Anti-doping officials have met with six top-flight Australian rugby league clubs over the use of banned performance-enhancing drugs.
The Australian Sports Anti-Doping Agency (ASADA) spoke to Manly, Cronulla, Newcastle, Penrith, North Queensland and Canberra.
The six clubs revealed they were under scrutiny following a report into the use of drugs published last week.
The year-long investigation also implicated two Australian Rules teams.
"Sports would be foolish to think that they didn't need to take the integrity of their sport seriously," said sports minister Kate Lundy.
"Australia loves sport and hates cheats, and these allegations offend a strong, ingrained sense of fair play. Australians like winning for sure, but not at all costs. In Aussie Rules, one of the country's most popular sporting codes, players with disciplinary infringements are not even considered for the game's highest honour, the Brownlow Medal. And that's the way fans like it."
"The substance of the issue here is that we do have a fight on our hands. It's a serious one.
"Australians take their sport extremely seriously and as sport minister I will not stand by to allow this kind of thing to go on in Australian sport unchecked."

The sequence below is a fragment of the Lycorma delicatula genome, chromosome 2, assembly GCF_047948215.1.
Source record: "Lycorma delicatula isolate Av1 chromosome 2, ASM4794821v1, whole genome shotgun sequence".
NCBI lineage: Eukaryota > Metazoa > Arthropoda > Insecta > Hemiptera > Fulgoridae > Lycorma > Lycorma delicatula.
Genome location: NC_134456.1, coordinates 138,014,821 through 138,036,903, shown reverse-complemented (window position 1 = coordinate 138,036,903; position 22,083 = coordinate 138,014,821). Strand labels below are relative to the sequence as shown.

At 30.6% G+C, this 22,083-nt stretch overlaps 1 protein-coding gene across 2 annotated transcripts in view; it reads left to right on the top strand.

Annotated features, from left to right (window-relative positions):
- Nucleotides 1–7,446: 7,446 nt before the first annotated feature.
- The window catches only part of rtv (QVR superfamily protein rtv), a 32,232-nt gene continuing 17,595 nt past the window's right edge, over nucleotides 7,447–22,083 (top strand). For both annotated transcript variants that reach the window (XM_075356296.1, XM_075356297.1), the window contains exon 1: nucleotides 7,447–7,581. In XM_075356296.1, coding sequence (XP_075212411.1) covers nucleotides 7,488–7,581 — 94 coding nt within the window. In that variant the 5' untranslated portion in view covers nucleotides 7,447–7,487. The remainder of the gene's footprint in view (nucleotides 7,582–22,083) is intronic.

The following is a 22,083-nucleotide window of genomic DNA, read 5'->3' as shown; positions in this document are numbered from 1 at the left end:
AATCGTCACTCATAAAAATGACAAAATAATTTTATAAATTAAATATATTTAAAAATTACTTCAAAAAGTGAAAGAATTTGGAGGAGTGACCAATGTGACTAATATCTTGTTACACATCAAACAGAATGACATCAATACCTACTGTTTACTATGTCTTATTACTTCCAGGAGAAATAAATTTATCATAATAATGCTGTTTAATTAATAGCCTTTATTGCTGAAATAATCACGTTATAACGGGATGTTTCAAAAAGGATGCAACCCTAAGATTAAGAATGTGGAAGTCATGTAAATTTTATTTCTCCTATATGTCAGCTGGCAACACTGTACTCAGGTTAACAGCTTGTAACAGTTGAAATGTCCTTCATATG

The Australian Crime Commission (ACC) report
said it had found "widespread" use of banned performance-enhancing drugs
among professional and amateur athletes which also had links to gambling and organised crime.
In light of the findings, all Australian athletes and officials will be forced to sign a legal document regarding their anti-doping history before they can be eligible for next year's Winter Games in Sochi.
Athletes, coaches and officials must declare in the legal document that they have no history of doping, or that they have committed a doping violation and served a sanction.
Anyone who cannot answer yes to either options will be ineligible for selection in the Australia team.
Under Australian law, anyone who wilfully makes a false statutory declaration could face up to five years in prison.
The report said scientists, coaches and support staff were all involved in the provision of drugs across multiple sporting codes, without naming any individuals.
The Melbourne-based Essendon Bombers, one of the country's oldest and most popular Australian Rules clubs, are one of those clubs implicated.
Governing body, the Australian Football League, declined to name the second Australian Rules club in the probe but has confirmed one of its players is under suspicion.
National Rugby League chief executive David Smith said his administration had been working with ASADA for a "number of weeks".
"I can't comment on the outcome on the information we have so far. What I can say is that they're serious matters," he said.
"I have said right from the outset that it involved multiple clubs and multiple players and as a sport we have taken this very seriously in the way we have approached this."